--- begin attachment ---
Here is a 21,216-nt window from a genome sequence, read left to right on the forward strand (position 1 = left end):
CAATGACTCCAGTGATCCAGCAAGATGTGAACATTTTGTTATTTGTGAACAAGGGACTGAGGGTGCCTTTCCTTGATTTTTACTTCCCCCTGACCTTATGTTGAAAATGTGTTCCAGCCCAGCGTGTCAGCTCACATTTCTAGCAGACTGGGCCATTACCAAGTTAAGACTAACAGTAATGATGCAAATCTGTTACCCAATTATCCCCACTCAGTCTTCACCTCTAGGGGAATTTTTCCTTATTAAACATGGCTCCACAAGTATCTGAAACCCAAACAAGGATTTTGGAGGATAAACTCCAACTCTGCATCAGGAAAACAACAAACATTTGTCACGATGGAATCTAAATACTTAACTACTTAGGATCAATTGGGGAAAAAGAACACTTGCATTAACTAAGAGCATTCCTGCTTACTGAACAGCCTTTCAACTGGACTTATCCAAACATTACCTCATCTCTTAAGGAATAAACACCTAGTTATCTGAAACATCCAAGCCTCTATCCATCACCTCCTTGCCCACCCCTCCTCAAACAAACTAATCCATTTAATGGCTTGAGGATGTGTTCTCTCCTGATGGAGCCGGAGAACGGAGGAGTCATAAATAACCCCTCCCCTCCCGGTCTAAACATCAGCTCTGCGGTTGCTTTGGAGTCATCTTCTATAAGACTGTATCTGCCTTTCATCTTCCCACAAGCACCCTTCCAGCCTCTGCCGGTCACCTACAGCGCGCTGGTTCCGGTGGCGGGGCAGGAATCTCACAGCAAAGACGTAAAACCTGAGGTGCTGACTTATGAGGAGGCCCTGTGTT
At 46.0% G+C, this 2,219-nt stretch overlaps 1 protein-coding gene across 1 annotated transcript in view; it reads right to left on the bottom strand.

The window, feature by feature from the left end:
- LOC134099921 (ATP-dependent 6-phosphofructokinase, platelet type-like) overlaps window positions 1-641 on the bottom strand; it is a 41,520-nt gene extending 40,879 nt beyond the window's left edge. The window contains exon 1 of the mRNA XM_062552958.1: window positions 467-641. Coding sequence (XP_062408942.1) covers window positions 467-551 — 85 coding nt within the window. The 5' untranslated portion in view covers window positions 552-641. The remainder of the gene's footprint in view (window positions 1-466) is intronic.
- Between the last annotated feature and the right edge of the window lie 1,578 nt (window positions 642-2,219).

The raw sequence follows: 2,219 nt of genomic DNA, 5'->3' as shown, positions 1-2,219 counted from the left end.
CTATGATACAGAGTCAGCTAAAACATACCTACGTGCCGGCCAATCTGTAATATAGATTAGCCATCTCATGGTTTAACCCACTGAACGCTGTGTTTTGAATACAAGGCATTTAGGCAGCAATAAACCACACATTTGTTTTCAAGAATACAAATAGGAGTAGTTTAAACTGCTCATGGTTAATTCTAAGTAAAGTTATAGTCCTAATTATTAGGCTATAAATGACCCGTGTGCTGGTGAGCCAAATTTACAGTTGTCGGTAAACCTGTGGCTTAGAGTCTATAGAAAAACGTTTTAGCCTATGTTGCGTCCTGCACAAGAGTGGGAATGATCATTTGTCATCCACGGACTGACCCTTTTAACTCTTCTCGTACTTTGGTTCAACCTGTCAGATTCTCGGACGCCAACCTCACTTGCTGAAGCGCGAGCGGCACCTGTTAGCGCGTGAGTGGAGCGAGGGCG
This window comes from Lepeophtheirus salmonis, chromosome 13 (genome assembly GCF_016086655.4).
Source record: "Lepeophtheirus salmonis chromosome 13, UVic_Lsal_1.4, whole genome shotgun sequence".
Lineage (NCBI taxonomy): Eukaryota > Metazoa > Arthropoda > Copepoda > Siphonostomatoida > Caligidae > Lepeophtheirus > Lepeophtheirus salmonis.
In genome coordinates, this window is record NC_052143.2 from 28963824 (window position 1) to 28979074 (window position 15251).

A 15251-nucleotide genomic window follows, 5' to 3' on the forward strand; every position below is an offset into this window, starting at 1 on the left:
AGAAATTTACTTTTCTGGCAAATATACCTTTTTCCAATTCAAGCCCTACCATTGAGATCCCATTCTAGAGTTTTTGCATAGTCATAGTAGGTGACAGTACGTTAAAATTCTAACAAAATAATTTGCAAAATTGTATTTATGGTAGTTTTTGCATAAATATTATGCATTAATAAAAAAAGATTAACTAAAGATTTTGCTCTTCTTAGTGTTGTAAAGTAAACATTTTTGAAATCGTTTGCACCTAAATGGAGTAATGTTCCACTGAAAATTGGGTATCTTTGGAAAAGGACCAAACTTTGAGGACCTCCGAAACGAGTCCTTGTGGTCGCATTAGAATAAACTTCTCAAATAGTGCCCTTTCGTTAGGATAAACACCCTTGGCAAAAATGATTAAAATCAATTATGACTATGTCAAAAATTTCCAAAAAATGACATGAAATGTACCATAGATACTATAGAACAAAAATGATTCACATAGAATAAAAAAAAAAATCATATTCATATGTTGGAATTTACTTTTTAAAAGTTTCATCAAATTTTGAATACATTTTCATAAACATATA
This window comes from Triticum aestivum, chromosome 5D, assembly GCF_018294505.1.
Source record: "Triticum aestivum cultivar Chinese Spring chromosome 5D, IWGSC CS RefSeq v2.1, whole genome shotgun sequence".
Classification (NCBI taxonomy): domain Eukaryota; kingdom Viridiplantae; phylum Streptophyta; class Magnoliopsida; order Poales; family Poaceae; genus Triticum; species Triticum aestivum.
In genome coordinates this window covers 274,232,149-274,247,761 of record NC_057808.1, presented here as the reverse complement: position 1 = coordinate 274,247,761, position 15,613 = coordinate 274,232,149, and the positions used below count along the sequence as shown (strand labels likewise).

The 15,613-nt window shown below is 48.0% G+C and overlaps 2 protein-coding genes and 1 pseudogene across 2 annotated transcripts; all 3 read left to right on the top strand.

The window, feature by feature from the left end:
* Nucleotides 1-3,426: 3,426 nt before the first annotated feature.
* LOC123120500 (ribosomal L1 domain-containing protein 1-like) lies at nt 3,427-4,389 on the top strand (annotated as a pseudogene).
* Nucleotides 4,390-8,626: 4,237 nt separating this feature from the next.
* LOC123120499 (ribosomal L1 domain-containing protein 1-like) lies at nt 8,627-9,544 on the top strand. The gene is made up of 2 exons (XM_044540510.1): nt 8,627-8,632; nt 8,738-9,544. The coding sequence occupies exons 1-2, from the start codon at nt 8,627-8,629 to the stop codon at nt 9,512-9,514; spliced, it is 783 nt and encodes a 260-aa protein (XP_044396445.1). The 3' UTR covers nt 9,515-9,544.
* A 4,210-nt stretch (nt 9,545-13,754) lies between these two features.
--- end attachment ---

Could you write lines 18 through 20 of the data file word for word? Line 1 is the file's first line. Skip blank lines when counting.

In genome coordinates this window covers 274,232,149-274,247,761 of record NC_057808.1, presented here as the reverse complement: position 1 = coordinate 274,247,761, position 15,613 = coordinate 274,232,149, and the positions used below count along the sequence as shown (strand labels likewise).

The 15,613-nt window shown below is 48.0% G+C and overlaps 2 protein-coding genes and 1 pseudogene across 2 annotated transcripts; all 3 read left to right on the top strand.

The window, feature by feature from the left end: